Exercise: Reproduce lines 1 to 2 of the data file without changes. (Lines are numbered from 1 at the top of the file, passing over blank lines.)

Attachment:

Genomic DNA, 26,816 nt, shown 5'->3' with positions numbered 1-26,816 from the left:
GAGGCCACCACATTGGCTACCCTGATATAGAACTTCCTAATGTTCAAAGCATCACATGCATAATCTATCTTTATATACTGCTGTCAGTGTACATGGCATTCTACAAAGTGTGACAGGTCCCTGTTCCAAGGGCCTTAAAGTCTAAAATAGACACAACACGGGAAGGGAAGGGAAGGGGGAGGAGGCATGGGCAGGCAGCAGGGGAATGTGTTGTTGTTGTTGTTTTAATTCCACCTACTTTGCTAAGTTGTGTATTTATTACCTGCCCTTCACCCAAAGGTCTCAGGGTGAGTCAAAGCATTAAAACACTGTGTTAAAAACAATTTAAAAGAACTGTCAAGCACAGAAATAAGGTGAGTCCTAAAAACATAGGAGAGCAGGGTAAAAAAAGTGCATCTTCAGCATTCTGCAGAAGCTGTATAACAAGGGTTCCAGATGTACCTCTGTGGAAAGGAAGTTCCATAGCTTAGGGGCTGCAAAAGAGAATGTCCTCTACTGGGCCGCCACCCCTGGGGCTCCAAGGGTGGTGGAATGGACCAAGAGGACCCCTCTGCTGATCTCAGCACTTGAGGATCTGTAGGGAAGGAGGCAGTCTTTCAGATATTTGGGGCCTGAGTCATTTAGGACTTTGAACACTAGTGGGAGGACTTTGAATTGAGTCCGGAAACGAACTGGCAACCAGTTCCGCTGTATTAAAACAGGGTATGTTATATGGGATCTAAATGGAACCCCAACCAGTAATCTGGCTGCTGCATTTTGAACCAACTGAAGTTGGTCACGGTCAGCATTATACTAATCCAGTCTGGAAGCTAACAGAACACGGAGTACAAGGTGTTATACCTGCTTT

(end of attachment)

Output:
Genomic DNA, 26,816 nt, shown 5'->3' with positions numbered 1-26,816 from the left:
GAGGCCACCACATTGGCTACCCTGATATAGAACTTCCTAATGTTCAAAGCATCACATGCATAATCTATCTTTATATACTGCTGTCAGTGTACATGGCATTCTACAAAGTGTGACAGGTCCCTGTTCCAAGGGCCTTAAAGTCTAAAATAGACACAACACGGGAAGGGAAGGGAAGGGGGAGGAGGCATGGGCAGGCAGCAGGGGAATGTGTTGTTGTTGTTGTTTTAATTCCACCTACTTTGCTAAGTTGTGTATTTATTACCTGCCCTTCACCCAAAGGTCTCAGGGTGAGTCAAAGCATTAAAACACTGTGTTAAAAACAATTTAAAAGAACTGTCAAGCACAGAAATAAGGTGAGTCCTAAAAACATAGGAGAGCAGGGTAAAAAAAGTGCATCTTCAGCATTCTGCAGAAGCTGTATAACAAGGGTTCCAGATGTACCTCTGTGGAAAGGAAGTTCCATAGCTTAGGGGCTGCAAAAGAGAATGTCCTCTACTGGGCCGCCACCCCTGGGGCTCCAAGGGTGGTGGAATGGACCAAGAGGACCCCTCTGCTGATCTCAGCACTTGAGGATCTGTAGGGAAGGAGGCAGTCTTTCAGATATTTGGGGCCTGAGTCATTTAGGACTTTGAACACTAGTGGGAGGACTTTGAATTGAGTCCGGAAACGAACTGGCAACCAGTTCCGCTGTATTAAAACAGGGTATGTTATATGGGATCTAAATGGAACCCCAACCAGTAATCTGGCTGCTGCATTTTGAACCAACTGAAGTTGGTCACGGTCAGCATTATACTAATCCAGTCTGGAAGCTAACAGAACACGGAGTACAAGGTGTTATACCTGCTTT